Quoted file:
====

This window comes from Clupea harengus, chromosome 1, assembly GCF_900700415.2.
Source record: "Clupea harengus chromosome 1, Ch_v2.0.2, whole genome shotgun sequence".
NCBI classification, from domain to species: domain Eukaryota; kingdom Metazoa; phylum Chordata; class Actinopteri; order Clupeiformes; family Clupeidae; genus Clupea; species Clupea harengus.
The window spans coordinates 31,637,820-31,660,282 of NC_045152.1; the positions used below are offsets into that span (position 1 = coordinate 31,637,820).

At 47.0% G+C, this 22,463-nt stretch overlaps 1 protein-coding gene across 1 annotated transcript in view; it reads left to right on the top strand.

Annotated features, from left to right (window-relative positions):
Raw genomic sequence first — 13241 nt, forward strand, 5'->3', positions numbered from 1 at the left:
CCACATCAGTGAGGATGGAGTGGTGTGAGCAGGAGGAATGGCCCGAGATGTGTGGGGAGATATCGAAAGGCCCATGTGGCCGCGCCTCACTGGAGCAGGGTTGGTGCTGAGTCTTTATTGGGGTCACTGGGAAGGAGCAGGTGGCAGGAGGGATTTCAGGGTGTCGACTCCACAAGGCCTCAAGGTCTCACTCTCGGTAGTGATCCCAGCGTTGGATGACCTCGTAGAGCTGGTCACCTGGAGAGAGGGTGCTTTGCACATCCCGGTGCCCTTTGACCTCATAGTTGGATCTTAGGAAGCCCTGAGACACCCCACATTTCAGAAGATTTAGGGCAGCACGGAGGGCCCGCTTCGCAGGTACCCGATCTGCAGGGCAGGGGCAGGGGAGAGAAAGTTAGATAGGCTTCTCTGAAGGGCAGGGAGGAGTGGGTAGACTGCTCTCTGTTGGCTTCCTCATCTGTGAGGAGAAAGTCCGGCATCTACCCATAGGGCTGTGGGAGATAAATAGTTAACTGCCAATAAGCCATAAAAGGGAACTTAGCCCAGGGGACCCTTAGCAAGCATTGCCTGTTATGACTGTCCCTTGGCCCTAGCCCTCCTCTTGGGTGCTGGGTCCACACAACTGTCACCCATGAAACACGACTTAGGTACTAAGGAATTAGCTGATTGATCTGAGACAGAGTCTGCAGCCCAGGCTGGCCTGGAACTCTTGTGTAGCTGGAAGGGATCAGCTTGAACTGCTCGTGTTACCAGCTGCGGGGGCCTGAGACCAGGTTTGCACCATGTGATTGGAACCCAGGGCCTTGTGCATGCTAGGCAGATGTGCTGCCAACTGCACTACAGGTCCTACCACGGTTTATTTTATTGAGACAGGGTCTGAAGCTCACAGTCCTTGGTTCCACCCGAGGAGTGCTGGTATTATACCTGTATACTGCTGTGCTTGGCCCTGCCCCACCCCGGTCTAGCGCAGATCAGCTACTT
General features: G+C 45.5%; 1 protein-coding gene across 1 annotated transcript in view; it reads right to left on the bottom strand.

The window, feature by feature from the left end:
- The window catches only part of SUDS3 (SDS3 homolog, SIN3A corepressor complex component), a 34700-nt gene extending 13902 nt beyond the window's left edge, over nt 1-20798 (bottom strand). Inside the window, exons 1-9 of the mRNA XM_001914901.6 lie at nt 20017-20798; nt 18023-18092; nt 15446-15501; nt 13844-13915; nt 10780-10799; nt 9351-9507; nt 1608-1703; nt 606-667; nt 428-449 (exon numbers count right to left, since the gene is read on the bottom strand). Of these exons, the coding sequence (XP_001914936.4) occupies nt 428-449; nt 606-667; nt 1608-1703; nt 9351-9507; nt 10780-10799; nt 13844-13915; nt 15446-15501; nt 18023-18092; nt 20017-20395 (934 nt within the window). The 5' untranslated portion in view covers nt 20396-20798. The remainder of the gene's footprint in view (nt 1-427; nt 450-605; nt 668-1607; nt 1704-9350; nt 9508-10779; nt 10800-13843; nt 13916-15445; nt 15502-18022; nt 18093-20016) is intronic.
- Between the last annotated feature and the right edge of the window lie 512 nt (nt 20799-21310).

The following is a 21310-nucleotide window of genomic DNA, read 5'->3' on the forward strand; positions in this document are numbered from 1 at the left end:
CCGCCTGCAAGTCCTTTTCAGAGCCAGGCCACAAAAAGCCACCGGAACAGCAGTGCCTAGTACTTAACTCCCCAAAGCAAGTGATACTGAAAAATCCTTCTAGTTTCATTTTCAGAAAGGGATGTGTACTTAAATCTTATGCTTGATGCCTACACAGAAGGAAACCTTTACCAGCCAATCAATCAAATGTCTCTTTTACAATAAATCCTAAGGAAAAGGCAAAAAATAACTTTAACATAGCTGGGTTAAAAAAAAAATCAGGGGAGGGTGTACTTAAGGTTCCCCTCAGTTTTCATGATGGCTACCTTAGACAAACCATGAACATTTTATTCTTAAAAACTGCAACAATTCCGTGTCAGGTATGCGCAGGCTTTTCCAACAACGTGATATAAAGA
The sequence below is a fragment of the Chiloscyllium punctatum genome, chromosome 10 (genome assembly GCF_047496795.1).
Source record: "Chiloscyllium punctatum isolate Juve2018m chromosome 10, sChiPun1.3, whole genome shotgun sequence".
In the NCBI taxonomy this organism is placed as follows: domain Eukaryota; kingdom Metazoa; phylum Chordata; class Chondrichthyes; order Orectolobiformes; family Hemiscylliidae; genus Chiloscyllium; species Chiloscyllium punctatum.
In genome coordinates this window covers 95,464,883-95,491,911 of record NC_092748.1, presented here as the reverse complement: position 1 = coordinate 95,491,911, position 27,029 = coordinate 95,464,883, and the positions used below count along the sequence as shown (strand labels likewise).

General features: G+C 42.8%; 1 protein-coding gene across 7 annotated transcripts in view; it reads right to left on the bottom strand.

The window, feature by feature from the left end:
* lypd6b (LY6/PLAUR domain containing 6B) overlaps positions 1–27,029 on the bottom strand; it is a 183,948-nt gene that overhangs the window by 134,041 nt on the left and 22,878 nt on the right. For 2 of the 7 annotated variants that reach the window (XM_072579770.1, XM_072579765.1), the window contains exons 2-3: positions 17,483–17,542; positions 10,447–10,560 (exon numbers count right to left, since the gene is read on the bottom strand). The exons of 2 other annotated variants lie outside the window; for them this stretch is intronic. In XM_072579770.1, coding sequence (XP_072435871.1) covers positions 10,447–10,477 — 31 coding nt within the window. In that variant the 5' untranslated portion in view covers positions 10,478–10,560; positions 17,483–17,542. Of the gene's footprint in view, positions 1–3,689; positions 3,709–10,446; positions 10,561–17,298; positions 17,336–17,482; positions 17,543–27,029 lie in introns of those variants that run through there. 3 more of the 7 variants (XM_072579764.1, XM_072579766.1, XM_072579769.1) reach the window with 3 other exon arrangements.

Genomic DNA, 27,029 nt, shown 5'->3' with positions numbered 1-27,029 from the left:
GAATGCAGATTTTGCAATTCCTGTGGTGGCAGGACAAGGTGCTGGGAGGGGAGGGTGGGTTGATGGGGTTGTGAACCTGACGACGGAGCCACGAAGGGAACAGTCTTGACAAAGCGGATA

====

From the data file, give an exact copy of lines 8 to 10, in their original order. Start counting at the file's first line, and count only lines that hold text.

CCACATCAGTGAGGATGGAGTGGTGTGAGCAGGAGGAATGGCCCGAGATGTGTGGGGAGATATCGAAAGGCCCATGTGGCCGCGCCTCACTGGAGCAGGGTTGGTGCTGAGTCTTTATTGGGGTCACTGGGAAGGAGCAGGTGGCAGGAGGGATTTCAGGGTGTCGACTCCACAAGGCCTCAAGGTCTCACTCTCGGTAGTGATCCCAGCGTTGGATGACCTCGTAGAGCTGGTCACCTGGAGAGAGGGTGCTTTGCACATCCCGGTGCCCTTTGACCTCATAGTTGGATCTTAGGAAGCCCTGAGACACCCCACATTTCAGAAGATTTAGGGCAGCACGGAGGGCCCGCTTCGCAGGTACCCGATCTGCAGGGCAGGGGCAGGGGAGAGAAAGTTAGATAGGCTTCTCTGAAGGGCAGGGAGGAGTGGGTAGACTGCTCTCTGTTGGCTTCCTCATCTGTGAGGAGAAAGTCCGGCATCTACCCATAGGGCTGTGGGAGATAAATAGTTAACTGCCAATAAGCCATAAAAGGGAACTTAGCCCAGGGGACCCTTAGCAAGCATTGCCTGTTATGACTGTCCCTTGGCCCTAGCCCTCCTCTTGGGTGCTGGGTCCACACAACTGTCACCCATGAAACACGACTTAGGTACTAAGGAATTAGCTGATTGATCTGAGACAGAGTCTGCAGCCCAGGCTGGCCTGGAACTCTTGTGTAGCTGGAAGGGATCAGCTTGAACTGCTCGTGTTACCAGCTGCGGGGGCCTGAGACCAGGTTTGCACCATGTGATTGGAACCCAGGGCCTTGTGCATGCTAGGCAGATGTGCTGCCAACTGCACTACAGGTCCTACCACGGTTTATTTTATTGAGACAGGGTCTGAAGCTCACAGTCCTTGGTTCCACCCGAGGAGTGCTGGTATTATACCTGTATACTGCTGTGCTTGGCCCTGCCCCACCCCGGTCTAGCGCAGATCAGCTACTT
General features: G+C 45.5%; 1 protein-coding gene across 1 annotated transcript in view; it reads right to left on the bottom strand.

The window, feature by feature from the left end: